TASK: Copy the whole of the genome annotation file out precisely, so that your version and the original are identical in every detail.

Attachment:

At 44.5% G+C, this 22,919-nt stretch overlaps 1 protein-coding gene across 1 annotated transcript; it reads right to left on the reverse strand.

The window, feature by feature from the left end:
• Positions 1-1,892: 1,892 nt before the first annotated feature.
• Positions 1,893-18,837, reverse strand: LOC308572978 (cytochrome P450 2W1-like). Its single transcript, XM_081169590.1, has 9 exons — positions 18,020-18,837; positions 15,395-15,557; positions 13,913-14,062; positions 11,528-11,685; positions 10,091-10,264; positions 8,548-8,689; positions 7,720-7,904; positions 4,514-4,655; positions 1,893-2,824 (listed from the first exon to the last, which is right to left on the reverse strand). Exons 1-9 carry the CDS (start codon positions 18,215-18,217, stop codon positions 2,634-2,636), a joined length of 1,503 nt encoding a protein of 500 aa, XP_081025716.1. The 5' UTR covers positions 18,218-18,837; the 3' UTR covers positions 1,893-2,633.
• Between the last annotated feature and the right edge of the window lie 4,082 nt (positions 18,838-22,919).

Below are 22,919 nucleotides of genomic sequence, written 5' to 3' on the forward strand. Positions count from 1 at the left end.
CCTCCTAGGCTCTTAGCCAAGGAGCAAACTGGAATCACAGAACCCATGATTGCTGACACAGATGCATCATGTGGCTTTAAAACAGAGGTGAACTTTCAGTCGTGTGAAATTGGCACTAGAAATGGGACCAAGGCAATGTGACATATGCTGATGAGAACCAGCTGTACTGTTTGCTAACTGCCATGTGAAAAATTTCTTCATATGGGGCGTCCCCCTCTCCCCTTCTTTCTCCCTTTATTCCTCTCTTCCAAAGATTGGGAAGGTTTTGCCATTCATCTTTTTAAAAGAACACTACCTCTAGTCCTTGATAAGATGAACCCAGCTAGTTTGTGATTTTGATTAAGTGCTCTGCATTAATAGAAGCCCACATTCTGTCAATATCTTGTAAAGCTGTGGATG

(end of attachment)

At 44.5% G+C, this 22,919-nt stretch overlaps 1 protein-coding gene across 1 annotated transcript; it reads right to left on the reverse strand.

The window, feature by feature from the left end:
• Positions 1-1,892: 1,892 nt before the first annotated feature.
• Positions 1,893-18,837, reverse strand: LOC308572978 (cytochrome P450 2W1-like). Its single transcript, XM_081169590.1, has 9 exons — positions 18,020-18,837; positions 15,395-15,557; positions 13,913-14,062; positions 11,528-11,685; positions 10,091-10,264; positions 8,548-8,689; positions 7,720-7,904; positions 4,514-4,655; positions 1,893-2,824 (listed from the first exon to the last, which is right to left on the reverse strand). Exons 1-9 carry the CDS (start codon positions 18,215-18,217, stop codon positions 2,634-2,636), a joined length of 1,503 nt encoding a protein of 500 aa, XP_081025716.1. The 5' UTR covers positions 18,218-18,837; the 3' UTR covers positions 1,893-2,633.
• Between the last annotated feature and the right edge of the window lie 4,082 nt (positions 18,838-22,919).

Below are 22,919 nucleotides of genomic sequence, written 5' to 3' on the forward strand. Positions count from 1 at the left end.
CCTCCTAGGCTCTTAGCCAAGGAGCAAACTGGAATCACAGAACCCATGATTGCTGACACAGATGCATCATGTGGCTTTAAAACAGAGGTGAACTTTCAGTCGTGTGAAATTGGCACTAGAAATGGGACCAAGGCAATGTGACATATGCTGATGAGAACCAGCTGTACTGTTTGCTAACTGCCATGTGAAAAATTTCTTCATATGGGGCGTCCCCCTCTCCCCTTCTTTCTCCCTTTATTCCTCTCTTCCAAAGATTGGGAAGGTTTTGCCATTCATCTTTTTAAAAGAACACTACCTCTAGTCCTTGATAAGATGAACCCAGCTAGTTTGTGATTTTGATTAAGTGCTCTGCATTAATAGAAGCCCACATTCTGTCAATATCTTGTAAAGCTGTGGATG